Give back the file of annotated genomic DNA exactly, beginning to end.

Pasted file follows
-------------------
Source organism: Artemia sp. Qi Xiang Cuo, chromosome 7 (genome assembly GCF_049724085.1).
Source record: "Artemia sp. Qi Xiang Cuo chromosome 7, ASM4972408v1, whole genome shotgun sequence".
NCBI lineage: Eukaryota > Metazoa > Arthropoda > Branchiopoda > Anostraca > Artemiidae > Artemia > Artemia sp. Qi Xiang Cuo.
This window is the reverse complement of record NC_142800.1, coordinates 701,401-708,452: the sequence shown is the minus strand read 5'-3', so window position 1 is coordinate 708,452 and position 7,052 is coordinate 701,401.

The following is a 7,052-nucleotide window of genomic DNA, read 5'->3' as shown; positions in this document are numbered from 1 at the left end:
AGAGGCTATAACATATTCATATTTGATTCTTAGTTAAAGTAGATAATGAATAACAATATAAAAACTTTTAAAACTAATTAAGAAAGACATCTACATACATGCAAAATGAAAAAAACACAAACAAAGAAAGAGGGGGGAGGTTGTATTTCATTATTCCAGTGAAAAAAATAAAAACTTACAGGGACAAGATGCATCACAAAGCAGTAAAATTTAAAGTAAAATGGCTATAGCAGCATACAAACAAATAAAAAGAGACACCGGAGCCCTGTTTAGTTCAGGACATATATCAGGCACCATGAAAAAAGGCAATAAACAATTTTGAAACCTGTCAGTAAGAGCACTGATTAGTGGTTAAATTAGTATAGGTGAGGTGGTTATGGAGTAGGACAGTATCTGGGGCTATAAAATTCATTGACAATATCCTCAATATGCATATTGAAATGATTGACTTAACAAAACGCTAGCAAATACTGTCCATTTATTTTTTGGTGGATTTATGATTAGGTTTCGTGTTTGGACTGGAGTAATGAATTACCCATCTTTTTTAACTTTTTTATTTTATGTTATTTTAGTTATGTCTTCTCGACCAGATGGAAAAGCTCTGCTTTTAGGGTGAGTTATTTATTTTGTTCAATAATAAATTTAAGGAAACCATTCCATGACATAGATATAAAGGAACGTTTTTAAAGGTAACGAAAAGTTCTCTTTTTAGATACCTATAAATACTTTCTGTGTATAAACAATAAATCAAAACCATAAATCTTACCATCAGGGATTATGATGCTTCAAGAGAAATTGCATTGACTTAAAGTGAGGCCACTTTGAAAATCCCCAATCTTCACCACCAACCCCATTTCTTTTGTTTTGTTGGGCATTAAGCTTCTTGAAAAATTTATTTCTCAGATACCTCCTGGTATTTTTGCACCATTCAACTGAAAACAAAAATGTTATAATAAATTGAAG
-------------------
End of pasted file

Source organism: Artemia sp. Qi Xiang Cuo, chromosome 7 (genome assembly GCF_049724085.1).
Source record: "Artemia sp. Qi Xiang Cuo chromosome 7, ASM4972408v1, whole genome shotgun sequence".
NCBI lineage: Eukaryota > Metazoa > Arthropoda > Branchiopoda > Anostraca > Artemiidae > Artemia > Artemia sp. Qi Xiang Cuo.
This window is the reverse complement of record NC_142800.1, coordinates 701,401-708,452: the sequence shown is the minus strand read 5'-3', so window position 1 is coordinate 708,452 and position 7,052 is coordinate 701,401.

The following is a 7,052-nucleotide window of genomic DNA, read 5'->3' as shown; positions in this document are numbered from 1 at the left end:
AGAGGCTATAACATATTCATATTTGATTCTTAGTTAAAGTAGATAATGAATAACAATATAAAAACTTTTAAAACTAATTAAGAAAGACATCTACATACATGCAAAATGAAAAAAACACAAACAAAGAAAGAGGGGGGAGGTTGTATTTCATTATTCCAGTGAAAAAAATAAAAACTTACAGGGACAAGATGCATCACAAAGCAGTAAAATTTAAAGTAAAATGGCTATAGCAGCATACAAACAAATAAAAAGAGACACCGGAGCCCTGTTTAGTTCAGGACATATATCAGGCACCATGAAAAAAGGCAATAAACAATTTTGAAACCTGTCAGTAAGAGCACTGATTAGTGGTTAAATTAGTATAGGTGAGGTGGTTATGGAGTAGGACAGTATCTGGGGCTATAAAATTCATTGACAATATCCTCAATATGCATATTGAAATGATTGACTTAACAAAACGCTAGCAAATACTGTCCATTTATTTTTTGGTGGATTTATGATTAGGTTTCGTGTTTGGACTGGAGTAATGAATTACCCATCTTTTTTAACTTTTTTATTTTATGTTATTTTAGTTATGTCTTCTCGACCAGATGGAAAAGCTCTGCTTTTAGGGTGAGTTATTTATTTTGTTCAATAATAAATTTAAGGAAACCATTCCATGACATAGATATAAAGGAACGTTTTTAAAGGTAACGAAAAGTTCTCTTTTTAGATACCTATAAATACTTTCTGTGTATAAACAATAAATCAAAACCATAAATCTTACCATCAGGGATTATGATGCTTCAAGAGAAATTGCATTGACTTAAAGTGAGGCCACTTTGAAAATCCCCAATCTTCACCACCAACCCCATTTCTTTTGTTTTGTTGGGCATTAAGCTTCTTGAAAAATTTATTTCTCAGATACCTCCTGGTATTTTTGCACCATTCAACTGAAAACAAAAATGTTATAATAAATTGAAG